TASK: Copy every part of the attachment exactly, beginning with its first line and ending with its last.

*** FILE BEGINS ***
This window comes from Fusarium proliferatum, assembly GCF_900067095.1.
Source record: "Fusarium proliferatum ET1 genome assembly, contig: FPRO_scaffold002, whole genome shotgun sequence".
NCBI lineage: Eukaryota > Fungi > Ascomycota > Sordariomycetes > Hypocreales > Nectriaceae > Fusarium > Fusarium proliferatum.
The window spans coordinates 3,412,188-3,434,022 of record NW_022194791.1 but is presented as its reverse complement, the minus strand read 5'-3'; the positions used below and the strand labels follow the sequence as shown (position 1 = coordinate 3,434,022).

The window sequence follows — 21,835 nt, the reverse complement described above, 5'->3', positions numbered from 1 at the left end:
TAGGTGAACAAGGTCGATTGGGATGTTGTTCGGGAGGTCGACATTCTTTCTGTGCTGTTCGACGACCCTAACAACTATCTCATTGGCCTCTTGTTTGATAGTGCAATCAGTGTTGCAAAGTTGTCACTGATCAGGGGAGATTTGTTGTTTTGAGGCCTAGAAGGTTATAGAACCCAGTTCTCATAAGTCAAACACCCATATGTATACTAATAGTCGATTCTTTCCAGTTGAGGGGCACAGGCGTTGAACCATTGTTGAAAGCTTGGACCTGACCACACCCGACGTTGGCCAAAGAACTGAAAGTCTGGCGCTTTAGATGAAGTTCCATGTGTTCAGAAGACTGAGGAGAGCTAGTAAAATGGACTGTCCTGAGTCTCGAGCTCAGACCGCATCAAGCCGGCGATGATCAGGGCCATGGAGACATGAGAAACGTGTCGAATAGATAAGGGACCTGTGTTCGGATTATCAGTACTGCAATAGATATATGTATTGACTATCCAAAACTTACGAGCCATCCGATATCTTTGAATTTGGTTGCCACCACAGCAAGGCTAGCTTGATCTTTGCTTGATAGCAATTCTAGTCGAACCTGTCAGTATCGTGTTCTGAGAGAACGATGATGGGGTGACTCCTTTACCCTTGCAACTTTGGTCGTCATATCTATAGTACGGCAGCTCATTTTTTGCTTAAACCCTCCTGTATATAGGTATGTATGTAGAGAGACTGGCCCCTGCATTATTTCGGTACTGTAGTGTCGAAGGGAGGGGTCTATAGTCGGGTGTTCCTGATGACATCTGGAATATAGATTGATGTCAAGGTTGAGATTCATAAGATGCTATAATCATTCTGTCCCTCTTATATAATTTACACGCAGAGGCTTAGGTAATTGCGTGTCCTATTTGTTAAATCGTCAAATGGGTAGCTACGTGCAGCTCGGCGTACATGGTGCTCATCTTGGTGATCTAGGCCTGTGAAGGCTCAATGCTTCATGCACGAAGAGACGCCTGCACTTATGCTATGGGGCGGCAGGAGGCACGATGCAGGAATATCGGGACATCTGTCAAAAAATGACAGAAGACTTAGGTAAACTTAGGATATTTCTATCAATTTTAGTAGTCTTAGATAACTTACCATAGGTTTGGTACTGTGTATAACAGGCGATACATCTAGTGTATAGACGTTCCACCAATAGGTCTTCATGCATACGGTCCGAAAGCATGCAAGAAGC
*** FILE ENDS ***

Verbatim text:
This window comes from Fusarium proliferatum, assembly GCF_900067095.1.
Source record: "Fusarium proliferatum ET1 genome assembly, contig: FPRO_scaffold002, whole genome shotgun sequence".
NCBI lineage: Eukaryota > Fungi > Ascomycota > Sordariomycetes > Hypocreales > Nectriaceae > Fusarium > Fusarium proliferatum.
The window spans coordinates 3,412,188-3,434,022 of record NW_022194791.1 but is presented as its reverse complement, the minus strand read 5'-3'; the positions used below and the strand labels follow the sequence as shown (position 1 = coordinate 3,434,022).

The window sequence follows — 21,835 nt, the reverse complement described above, 5'->3', positions numbered from 1 at the left end:
TAGGTGAACAAGGTCGATTGGGATGTTGTTCGGGAGGTCGACATTCTTTCTGTGCTGTTCGACGACCCTAACAACTATCTCATTGGCCTCTTGTTTGATAGTGCAATCAGTGTTGCAAAGTTGTCACTGATCAGGGGAGATTTGTTGTTTTGAGGCCTAGAAGGTTATAGAACCCAGTTCTCATAAGTCAAACACCCATATGTATACTAATAGTCGATTCTTTCCAGTTGAGGGGCACAGGCGTTGAACCATTGTTGAAAGCTTGGACCTGACCACACCCGACGTTGGCCAAAGAACTGAAAGTCTGGCGCTTTAGATGAAGTTCCATGTGTTCAGAAGACTGAGGAGAGCTAGTAAAATGGACTGTCCTGAGTCTCGAGCTCAGACCGCATCAAGCCGGCGATGATCAGGGCCATGGAGACATGAGAAACGTGTCGAATAGATAAGGGACCTGTGTTCGGATTATCAGTACTGCAATAGATATATGTATTGACTATCCAAAACTTACGAGCCATCCGATATCTTTGAATTTGGTTGCCACCACAGCAAGGCTAGCTTGATCTTTGCTTGATAGCAATTCTAGTCGAACCTGTCAGTATCGTGTTCTGAGAGAACGATGATGGGGTGACTCCTTTACCCTTGCAACTTTGGTCGTCATATCTATAGTACGGCAGCTCATTTTTTGCTTAAACCCTCCTGTATATAGGTATGTATGTAGAGAGACTGGCCCCTGCATTATTTCGGTACTGTAGTGTCGAAGGGAGGGGTCTATAGTCGGGTGTTCCTGATGACATCTGGAATATAGATTGATGTCAAGGTTGAGATTCATAAGATGCTATAATCATTCTGTCCCTCTTATATAATTTACACGCAGAGGCTTAGGTAATTGCGTGTCCTATTTGTTAAATCGTCAAATGGGTAGCTACGTGCAGCTCGGCGTACATGGTGCTCATCTTGGTGATCTAGGCCTGTGAAGGCTCAATGCTTCATGCACGAAGAGACGCCTGCACTTATGCTATGGGGCGGCAGGAGGCACGATGCAGGAATATCGGGACATCTGTCAAAAAATGACAGAAGACTTAGGTAAACTTAGGATATTTCTATCAATTTTAGTAGTCTTAGATAACTTACCATAGGTTTGGTACTGTGTATAACAGGCGATACATCTAGTGTATAGACGTTCCACCAATAGGTCTTCATGCATACGGTCCGAAAGCATGCAAGAAGC